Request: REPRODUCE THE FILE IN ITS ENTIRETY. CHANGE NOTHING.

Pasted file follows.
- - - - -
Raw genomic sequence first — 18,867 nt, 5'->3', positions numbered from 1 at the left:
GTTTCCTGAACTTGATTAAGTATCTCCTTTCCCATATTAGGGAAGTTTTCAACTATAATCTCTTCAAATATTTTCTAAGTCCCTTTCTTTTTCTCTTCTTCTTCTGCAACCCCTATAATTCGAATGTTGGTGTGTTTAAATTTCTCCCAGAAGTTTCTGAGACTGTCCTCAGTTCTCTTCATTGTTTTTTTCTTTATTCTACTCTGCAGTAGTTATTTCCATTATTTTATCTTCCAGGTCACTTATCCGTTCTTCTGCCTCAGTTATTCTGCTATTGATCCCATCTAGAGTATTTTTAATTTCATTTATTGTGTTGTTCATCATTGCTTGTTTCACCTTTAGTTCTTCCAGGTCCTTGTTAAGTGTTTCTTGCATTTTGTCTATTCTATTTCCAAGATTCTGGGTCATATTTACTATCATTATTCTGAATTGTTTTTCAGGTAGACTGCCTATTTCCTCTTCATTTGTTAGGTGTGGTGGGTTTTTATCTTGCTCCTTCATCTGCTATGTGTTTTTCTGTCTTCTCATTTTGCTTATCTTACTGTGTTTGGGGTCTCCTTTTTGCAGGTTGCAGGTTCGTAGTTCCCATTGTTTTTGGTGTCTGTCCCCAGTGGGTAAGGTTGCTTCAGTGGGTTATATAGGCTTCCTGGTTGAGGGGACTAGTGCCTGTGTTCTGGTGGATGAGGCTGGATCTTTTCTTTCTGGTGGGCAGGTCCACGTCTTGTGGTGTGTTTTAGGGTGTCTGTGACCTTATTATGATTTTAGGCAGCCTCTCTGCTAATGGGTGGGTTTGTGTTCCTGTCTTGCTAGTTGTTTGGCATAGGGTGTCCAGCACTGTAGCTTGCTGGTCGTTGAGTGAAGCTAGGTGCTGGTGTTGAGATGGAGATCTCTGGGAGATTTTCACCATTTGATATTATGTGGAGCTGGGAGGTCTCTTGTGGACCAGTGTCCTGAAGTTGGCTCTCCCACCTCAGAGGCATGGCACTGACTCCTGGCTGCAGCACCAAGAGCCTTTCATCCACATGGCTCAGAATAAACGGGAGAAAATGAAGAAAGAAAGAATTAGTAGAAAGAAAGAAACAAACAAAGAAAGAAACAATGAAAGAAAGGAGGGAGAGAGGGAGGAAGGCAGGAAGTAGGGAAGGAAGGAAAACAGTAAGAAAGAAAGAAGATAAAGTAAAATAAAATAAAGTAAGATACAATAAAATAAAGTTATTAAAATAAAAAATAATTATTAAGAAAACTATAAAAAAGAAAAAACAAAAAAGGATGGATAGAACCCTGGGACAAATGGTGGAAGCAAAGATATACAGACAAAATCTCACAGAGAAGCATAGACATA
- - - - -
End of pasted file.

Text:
Raw genomic sequence first — 18,867 nt, 5'->3', positions numbered from 1 at the left:
GTTTCCTGAACTTGATTAAGTATCTCCTTTCCCATATTAGGGAAGTTTTCAACTATAATCTCTTCAAATATTTTCTAAGTCCCTTTCTTTTTCTCTTCTTCTTCTGCAACCCCTATAATTCGAATGTTGGTGTGTTTAAATTTCTCCCAGAAGTTTCTGAGACTGTCCTCAGTTCTCTTCATTGTTTTTTTCTTTATTCTACTCTGCAGTAGTTATTTCCATTATTTTATCTTCCAGGTCACTTATCCGTTCTTCTGCCTCAGTTATTCTGCTATTGATCCCATCTAGAGTATTTTTAATTTCATTTATTGTGTTGTTCATCATTGCTTGTTTCACCTTTAGTTCTTCCAGGTCCTTGTTAAGTGTTTCTTGCATTTTGTCTATTCTATTTCCAAGATTCTGGGTCATATTTACTATCATTATTCTGAATTGTTTTTCAGGTAGACTGCCTATTTCCTCTTCATTTGTTAGGTGTGGTGGGTTTTTATCTTGCTCCTTCATCTGCTATGTGTTTTTCTGTCTTCTCATTTTGCTTATCTTACTGTGTTTGGGGTCTCCTTTTTGCAGGTTGCAGGTTCGTAGTTCCCATTGTTTTTGGTGTCTGTCCCCAGTGGGTAAGGTTGCTTCAGTGGGTTATATAGGCTTCCTGGTTGAGGGGACTAGTGCCTGTGTTCTGGTGGATGAGGCTGGATCTTTTCTTTCTGGTGGGCAGGTCCACGTCTTGTGGTGTGTTTTAGGGTGTCTGTGACCTTATTATGATTTTAGGCAGCCTCTCTGCTAATGGGTGGGTTTGTGTTCCTGTCTTGCTAGTTGTTTGGCATAGGGTGTCCAGCACTGTAGCTTGCTGGTCGTTGAGTGAAGCTAGGTGCTGGTGTTGAGATGGAGATCTCTGGGAGATTTTCACCATTTGATATTATGTGGAGCTGGGAGGTCTCTTGTGGACCAGTGTCCTGAAGTTGGCTCTCCCACCTCAGAGGCATGGCACTGACTCCTGGCTGCAGCACCAAGAGCCTTTCATCCACATGGCTCAGAATAAACGGGAGAAAATGAAGAAAGAAAGAATTAGTAGAAAGAAAGAAACAAACAAAGAAAGAAACAATGAAAGAAAGGAGGGAGAGAGGGAGGAAGGCAGGAAGTAGGGAAGGAAGGAAAACAGTAAGAAAGAAAGAAGATAAAGTAAAATAAAATAAAGTAAGATACAATAAAATAAAGTTATTAAAATAAAAAATAATTATTAAGAAAACTATAAAAAAGAAAAAACAAAAAAGGATGGATAGAACCCTGGGACAAATGGTGGAAGCAAAGATATACAGACAAAATCTCACAGAGAAGCATAGACATA